If you’re a dairy cow with a number tag in your ear, life is a continuing cycle of pregnancy, birth, immediate separation from your calves, and machines taking your milk.
Within five years, your body wears out from this unnatural process. The next step is the slaughterhouse.
Angela was one of those cows. But thanks to a kindhearted farm worker, instead of ending up on a dinner plate Angela was reunited with her blind baby, Gali, at Freedom Farm.
About 250 cows, chickens, sheep, goats, pigs, turkeys and ducks live out their days in peace at this educational sanctuary in Israel, alongside 18 rabbits rescued from research labs.
Cofounders Adit Romano and Meital Ben Ari know their sanctuary doesn’t make a dent in the multibillion-dollar factory farming industry.
But they hope that visitors will come away more compassionate after encountering creatures they’d otherwise find shrink-wrapped at the supermarket or grilled on a skewer.
“The animals here are so precious to us but their brothers and sisters stay behind and suffer,” says Ben Ari. “Even though we’re not saving so many, every person who visits and makes a change ultimately rescues many animals.”
Most of the animals at Freedom Farm were released to the sanctuary because they have disabilities making them unprofitable to the food industry.
“Here you will meet sheep and goats in wheelchairs, cows and goats that are blind,” says Romano.
“We put so much into healing them physically and mentally, building their trust in human beings. We have volunteers around the clock feeding them by hand, showing them that not all humans are cruel.”
A common purpose
Romano and Ben Ari each worked in the business world until their lives were transformed in 2011 by watching “The Most Important Speech You Will Ever Hear” from American animal-rights activist Gary Yourofsky. His lectures about the suffering and environmental damage in factory farming had a big role in kickstarting Israel’s world-leading vegan revolution.
Ben Ari helped establish Vegan Friendly, a nonprofit organization founded in September 2012 by Omri Paz that promotes and enhances the vegan lifestyle in Israel.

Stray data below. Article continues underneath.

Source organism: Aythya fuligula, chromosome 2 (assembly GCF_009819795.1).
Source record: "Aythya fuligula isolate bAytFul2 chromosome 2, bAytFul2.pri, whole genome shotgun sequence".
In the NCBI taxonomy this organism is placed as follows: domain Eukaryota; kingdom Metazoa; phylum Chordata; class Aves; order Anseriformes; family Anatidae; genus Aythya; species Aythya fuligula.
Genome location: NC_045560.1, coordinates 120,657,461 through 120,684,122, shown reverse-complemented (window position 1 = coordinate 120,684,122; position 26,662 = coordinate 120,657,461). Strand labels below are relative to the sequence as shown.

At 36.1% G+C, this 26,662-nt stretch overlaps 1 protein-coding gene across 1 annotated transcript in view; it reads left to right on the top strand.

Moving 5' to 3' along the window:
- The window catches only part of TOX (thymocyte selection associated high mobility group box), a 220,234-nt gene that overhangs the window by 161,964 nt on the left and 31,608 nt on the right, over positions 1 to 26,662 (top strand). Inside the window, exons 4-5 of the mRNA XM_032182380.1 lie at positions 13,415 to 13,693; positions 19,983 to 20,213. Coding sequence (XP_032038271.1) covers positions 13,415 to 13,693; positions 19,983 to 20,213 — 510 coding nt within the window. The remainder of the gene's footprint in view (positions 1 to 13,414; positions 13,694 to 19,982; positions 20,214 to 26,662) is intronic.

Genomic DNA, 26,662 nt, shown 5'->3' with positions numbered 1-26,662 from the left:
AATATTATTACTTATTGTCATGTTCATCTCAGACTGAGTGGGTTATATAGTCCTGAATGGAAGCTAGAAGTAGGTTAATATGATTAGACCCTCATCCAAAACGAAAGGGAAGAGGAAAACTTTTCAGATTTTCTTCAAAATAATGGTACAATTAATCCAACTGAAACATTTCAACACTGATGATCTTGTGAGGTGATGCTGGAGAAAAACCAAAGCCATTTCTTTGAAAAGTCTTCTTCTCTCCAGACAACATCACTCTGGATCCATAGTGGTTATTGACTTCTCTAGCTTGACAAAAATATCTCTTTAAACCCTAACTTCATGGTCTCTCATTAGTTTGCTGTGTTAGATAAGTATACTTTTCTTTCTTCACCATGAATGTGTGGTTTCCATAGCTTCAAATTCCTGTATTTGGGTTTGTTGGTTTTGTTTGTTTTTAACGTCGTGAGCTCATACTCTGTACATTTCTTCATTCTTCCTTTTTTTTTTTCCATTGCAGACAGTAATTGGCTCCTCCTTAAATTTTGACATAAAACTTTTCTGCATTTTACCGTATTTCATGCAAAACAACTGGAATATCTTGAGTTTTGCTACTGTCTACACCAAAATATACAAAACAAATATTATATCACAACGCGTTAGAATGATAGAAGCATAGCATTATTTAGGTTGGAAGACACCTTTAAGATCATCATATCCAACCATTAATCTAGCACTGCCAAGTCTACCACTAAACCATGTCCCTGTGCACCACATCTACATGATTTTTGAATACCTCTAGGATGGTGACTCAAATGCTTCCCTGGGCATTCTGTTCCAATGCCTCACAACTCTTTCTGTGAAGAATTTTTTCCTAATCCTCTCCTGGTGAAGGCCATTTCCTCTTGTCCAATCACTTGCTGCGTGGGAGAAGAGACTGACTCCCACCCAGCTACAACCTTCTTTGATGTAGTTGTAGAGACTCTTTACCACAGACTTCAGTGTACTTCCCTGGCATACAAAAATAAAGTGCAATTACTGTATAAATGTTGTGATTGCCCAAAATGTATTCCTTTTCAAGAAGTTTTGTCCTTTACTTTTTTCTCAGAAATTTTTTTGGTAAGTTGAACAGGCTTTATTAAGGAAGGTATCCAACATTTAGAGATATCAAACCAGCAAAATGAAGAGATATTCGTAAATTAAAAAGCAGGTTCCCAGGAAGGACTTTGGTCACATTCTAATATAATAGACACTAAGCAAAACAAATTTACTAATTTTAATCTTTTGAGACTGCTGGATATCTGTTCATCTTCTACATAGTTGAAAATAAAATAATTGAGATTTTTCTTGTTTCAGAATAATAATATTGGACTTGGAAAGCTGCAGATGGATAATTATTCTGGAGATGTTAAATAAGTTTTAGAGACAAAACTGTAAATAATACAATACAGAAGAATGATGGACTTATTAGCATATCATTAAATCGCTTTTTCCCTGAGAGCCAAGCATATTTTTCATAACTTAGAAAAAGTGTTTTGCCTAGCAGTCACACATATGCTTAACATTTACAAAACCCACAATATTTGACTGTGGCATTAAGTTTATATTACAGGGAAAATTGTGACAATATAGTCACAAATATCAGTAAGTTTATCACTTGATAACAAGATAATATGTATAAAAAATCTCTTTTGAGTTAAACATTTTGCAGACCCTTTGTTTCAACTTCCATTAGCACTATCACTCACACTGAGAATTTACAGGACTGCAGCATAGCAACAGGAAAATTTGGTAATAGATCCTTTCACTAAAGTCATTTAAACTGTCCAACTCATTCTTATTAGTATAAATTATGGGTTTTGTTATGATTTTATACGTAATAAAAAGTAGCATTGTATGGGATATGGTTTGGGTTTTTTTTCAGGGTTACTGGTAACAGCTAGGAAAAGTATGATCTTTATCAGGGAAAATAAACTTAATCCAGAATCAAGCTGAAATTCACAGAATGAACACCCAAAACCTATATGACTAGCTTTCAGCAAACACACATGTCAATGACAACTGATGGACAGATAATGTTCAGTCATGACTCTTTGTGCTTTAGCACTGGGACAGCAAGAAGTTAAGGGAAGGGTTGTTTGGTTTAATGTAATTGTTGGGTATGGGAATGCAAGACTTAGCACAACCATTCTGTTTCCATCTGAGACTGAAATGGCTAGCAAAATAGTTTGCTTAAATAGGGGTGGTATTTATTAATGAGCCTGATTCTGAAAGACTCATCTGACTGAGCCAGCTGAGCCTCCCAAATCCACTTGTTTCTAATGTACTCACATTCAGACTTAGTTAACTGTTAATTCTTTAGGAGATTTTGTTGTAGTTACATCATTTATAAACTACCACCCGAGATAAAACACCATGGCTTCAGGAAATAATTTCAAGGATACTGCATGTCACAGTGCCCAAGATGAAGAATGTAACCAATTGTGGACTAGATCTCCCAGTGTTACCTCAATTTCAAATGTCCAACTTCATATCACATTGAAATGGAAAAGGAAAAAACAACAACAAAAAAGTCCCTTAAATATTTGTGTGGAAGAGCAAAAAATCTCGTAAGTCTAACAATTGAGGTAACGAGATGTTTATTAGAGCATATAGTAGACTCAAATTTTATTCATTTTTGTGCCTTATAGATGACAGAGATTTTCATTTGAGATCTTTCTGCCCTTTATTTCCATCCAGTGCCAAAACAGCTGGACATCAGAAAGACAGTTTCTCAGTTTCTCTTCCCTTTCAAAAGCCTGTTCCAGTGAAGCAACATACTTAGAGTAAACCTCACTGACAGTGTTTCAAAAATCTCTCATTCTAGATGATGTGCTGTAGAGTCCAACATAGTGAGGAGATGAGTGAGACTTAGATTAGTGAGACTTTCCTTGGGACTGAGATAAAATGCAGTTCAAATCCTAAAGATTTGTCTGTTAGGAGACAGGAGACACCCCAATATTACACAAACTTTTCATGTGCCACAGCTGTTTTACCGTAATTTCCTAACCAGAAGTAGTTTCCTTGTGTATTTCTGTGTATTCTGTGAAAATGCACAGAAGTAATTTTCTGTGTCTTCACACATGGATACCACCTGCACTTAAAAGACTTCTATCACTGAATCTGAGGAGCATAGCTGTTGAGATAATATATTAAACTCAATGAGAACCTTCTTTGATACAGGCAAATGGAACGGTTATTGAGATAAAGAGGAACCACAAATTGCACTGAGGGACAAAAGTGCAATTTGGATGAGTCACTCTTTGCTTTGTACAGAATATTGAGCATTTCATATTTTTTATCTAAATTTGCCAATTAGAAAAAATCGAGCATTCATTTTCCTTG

Before meeting one another, both women learned about the Woodstock Farm Animal Sanctuary in upstate New York and dreamed of starting something similar in Israel. After being introduced by Paz, they began planning their venture.
“We didn’t know what to expect, and that was lucky because we might have been discouraged if we knew the bureaucracy would be so complicated and expensive,” says Romano.
Israel had no legal guidelines governing a sanctuary for animals that are normally raised for slaughter.
“It wasn’t a donkey sanctuary or an animal shelter or a petting zoo, so they didn’t know how to treat us. An educational place to make people view animals in a different way — this was something new,” says Ben Ari.
“For two years we built a business plan, sought special approvals, looked for land and collected donations,” says Romano.
“The Agriculture Ministry suggested the North or South where we could have more land, but we wanted it to be convenient to more people because change will come only from changing behavior.”
On October 5, 2016, Freedom Farm Sanctuary opened on Moshav Olesh, 45 minutes north of Tel Aviv. It has a staff of 15 part-time workers plus volunteers who help on location and with marketing and social media. The farm has 500,000 followers on its English Facebook page alone.
Supported by donations and revenue from Israeli and foreign visitors – some groups are brought by the Foreign Ministry and Birthright — Freedom Farm is closed to the public during the pandemic.
“We were established for education, and so now we do a lot of Zoom classes. We reached 2,000 students over the past few months,” says Ben Ari. “We have a long waiting list of schools that have contacted us.”
Visitors are never asked about their dietary habits or pressured to become vegetarian or vegan. Tours of the farm stress compassion and the value of helping the less fortunate.
Teachers tell Romano and Ben Ari that their pupils relate differently to one another after their Freedom Farm sessions.
“Compassion for animals leads to a society where people have compassion to each other,” says Romano.